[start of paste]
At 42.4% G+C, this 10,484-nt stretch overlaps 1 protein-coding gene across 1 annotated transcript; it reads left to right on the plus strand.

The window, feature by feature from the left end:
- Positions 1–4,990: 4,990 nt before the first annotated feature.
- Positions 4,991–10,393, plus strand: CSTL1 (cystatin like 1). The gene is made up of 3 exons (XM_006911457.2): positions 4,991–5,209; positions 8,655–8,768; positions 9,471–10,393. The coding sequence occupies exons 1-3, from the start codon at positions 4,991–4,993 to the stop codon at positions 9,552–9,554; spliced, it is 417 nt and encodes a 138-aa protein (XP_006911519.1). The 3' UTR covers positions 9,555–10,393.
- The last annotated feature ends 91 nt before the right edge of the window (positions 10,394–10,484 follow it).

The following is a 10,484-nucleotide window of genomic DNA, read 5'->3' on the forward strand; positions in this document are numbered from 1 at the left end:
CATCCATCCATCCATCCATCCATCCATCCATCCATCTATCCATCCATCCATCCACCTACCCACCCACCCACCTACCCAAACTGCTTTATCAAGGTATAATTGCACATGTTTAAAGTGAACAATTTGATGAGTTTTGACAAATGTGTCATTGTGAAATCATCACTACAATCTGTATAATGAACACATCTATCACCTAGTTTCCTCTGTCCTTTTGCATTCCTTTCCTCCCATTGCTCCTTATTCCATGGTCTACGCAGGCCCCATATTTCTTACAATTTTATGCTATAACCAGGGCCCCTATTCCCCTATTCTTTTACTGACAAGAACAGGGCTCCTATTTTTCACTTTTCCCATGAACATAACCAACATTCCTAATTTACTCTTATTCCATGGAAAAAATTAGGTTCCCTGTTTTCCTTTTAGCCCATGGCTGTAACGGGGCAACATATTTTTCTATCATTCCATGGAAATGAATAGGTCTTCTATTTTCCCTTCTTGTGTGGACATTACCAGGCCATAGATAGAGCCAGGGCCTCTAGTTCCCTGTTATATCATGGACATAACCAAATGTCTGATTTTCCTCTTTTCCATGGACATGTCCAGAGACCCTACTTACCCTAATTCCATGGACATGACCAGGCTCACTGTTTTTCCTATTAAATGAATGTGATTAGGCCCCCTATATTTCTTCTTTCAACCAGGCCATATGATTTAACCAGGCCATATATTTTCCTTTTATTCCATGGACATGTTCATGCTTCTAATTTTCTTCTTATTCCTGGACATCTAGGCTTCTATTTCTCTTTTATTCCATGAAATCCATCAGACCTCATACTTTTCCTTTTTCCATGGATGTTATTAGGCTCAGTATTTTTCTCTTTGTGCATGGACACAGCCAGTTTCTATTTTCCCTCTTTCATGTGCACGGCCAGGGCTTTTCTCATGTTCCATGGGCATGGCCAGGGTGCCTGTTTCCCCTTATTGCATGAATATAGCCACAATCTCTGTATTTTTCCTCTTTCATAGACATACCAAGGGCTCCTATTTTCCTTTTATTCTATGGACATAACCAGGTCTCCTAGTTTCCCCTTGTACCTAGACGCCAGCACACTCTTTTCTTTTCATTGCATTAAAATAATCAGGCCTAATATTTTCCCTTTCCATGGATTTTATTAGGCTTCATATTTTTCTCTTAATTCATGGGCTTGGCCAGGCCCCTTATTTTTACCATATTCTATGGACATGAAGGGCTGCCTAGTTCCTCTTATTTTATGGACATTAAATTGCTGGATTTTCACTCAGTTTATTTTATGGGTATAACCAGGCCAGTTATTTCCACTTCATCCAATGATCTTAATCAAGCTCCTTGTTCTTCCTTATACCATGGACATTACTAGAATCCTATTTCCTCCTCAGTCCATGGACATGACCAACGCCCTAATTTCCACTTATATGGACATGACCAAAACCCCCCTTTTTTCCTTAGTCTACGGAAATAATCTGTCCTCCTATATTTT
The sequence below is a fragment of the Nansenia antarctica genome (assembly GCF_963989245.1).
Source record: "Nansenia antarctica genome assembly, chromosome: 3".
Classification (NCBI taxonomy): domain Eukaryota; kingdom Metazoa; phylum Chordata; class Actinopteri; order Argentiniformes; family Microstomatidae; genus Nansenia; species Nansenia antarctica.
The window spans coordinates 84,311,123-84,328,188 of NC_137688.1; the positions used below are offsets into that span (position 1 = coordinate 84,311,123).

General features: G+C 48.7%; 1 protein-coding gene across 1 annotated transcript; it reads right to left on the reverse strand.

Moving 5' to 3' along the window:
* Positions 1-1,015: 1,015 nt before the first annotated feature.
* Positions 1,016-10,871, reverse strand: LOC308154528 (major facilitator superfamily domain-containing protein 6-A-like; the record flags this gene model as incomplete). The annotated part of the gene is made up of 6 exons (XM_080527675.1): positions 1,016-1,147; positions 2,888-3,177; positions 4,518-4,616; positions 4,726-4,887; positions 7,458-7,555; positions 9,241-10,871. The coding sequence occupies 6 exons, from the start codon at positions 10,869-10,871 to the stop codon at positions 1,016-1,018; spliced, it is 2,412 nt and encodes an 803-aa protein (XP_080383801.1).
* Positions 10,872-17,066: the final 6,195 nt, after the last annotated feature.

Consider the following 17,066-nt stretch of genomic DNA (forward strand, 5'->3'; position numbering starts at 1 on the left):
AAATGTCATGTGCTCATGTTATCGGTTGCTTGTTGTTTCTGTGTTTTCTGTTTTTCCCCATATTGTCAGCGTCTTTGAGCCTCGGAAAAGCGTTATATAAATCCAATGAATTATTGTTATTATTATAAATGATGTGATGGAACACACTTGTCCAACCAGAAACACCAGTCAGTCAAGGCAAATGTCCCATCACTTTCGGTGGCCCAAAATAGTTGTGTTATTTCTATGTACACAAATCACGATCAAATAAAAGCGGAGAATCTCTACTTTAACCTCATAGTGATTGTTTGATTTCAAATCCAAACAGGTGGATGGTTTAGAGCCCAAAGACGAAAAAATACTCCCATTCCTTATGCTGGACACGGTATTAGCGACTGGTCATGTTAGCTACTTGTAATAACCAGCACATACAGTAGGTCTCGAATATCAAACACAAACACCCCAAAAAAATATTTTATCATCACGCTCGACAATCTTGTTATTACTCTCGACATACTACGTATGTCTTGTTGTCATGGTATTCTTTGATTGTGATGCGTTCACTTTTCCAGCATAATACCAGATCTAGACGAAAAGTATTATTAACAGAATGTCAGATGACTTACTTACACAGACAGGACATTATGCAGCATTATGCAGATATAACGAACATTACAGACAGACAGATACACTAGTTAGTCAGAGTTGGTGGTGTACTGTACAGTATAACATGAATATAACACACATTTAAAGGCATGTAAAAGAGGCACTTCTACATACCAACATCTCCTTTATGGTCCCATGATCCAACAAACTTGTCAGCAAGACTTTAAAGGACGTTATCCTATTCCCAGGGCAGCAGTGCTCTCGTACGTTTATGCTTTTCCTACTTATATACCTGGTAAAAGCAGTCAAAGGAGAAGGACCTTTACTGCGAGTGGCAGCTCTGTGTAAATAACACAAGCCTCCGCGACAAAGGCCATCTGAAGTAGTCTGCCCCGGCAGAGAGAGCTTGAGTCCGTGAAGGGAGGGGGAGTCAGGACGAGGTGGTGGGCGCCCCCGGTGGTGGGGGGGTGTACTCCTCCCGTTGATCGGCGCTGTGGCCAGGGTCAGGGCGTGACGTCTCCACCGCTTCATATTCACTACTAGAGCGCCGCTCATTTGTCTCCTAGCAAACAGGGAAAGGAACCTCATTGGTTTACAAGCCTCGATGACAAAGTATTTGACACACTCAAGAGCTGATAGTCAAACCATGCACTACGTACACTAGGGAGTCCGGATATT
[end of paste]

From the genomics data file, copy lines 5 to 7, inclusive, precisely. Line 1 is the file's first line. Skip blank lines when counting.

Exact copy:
- The last annotated feature ends 91 nt before the right edge of the window (positions 10,394–10,484 follow it).

The following is a 10,484-nucleotide window of genomic DNA, read 5'->3' on the forward strand; positions in this document are numbered from 1 at the left end:
CATCCATCCATCCATCCATCCATCCATCCATCCATCTATCCATCCATCCATCCACCTACCCACCCACCCACCTACCCAAACTGCTTTATCAAGGTATAATTGCACATGTTTAAAGTGAACAATTTGATGAGTTTTGACAAATGTGTCATTGTGAAATCATCACTACAATCTGTATAATGAACACATCTATCACCTAGTTTCCTCTGTCCTTTTGCATTCCTTTCCTCCCATTGCTCCTTATTCCATGGTCTACGCAGGCCCCATATTTCTTACAATTTTATGCTATAACCAGGGCCCCTATTCCCCTATTCTTTTACTGACAAGAACAGGGCTCCTATTTTTCACTTTTCCCATGAACATAACCAACATTCCTAATTTACTCTTATTCCATGGAAAAAATTAGGTTCCCTGTTTTCCTTTTAGCCCATGGCTGTAACGGGGCAACATATTTTTCTATCATTCCATGGAAATGAATAGGTCTTCTATTTTCCCTTCTTGTGTGGACATTACCAGGCCATAGATAGAGCCAGGGCCTCTAGTTCCCTGTTATATCATGGACATAACCAAATGTCTGATTTTCCTCTTTTCCATGGACATGTCCAGAGACCCTACTTACCCTAATTCCATGGACATGACCAGGCTCACTGTTTTTCCTATTAAATGAATGTGATTAGGCCCCCTATATTTCTTCTTTCAACCAGGCCATATGATTTAACCAGGCCATATATTTTCCTTTTATTCCATGGACATGTTCATGCTTCTAATTTTCTTCTTATTCCTGGACATCTAGGCTTCTATTTCTCTTTTATTCCATGAAATCCATCAGACCTCATACTTTTCCTTTTTCCATGGATGTTATTAGGCTCAGTATTTTTCTCTTTGTGCATGGACACAGCCAGTTTCTATTTTCCCTCTTTCATGTGCACGGCCAGGGCTTTTCTCATGTTCCATGGGCATGGCCAGGGTGCCTGTTTCCCCTTATTGCATGAATATAGCCACAATCTCTGTATTTTTCCTCTTTCATAGACATACCAAGGGCTCCTATTTTCCTTTTATTCTATGGACATAACCAGGTCTCCTAGTTTCCCCTTGTACCTAGACGCCAGCACACTCTTTTCTTTTCATTGCATTAAAATAATCAGGCCTAATATTTTCCCTTTCCATGGATTTTATTAGGCTTCATATTTTTCTCTTAATTCATGGGCTTGGCCAGGCCCCTTATTTTTACCATATTCTATGGACATGAAGGGCTGCCTAGTTCCTCTTATTTTATGGACATTAAATTGCTGGATTTTCACTCAGTTTATTTTATGGGTATAACCAGGCCAGTTATTTCCACTTCATCCAATGATCTTAATCAAGCTCCTTGTTCTTCCTTATACCATGGACATTACTAGAATCCTATTTCCTCCTCAGTCCATGGACATGACCAACGCCCTAATTTCCACTTATATGGACATGACCAAAACCCCCCTTTTTTCCTTAGTCTACGGAAATAATCTGTCCTCCTATATTTT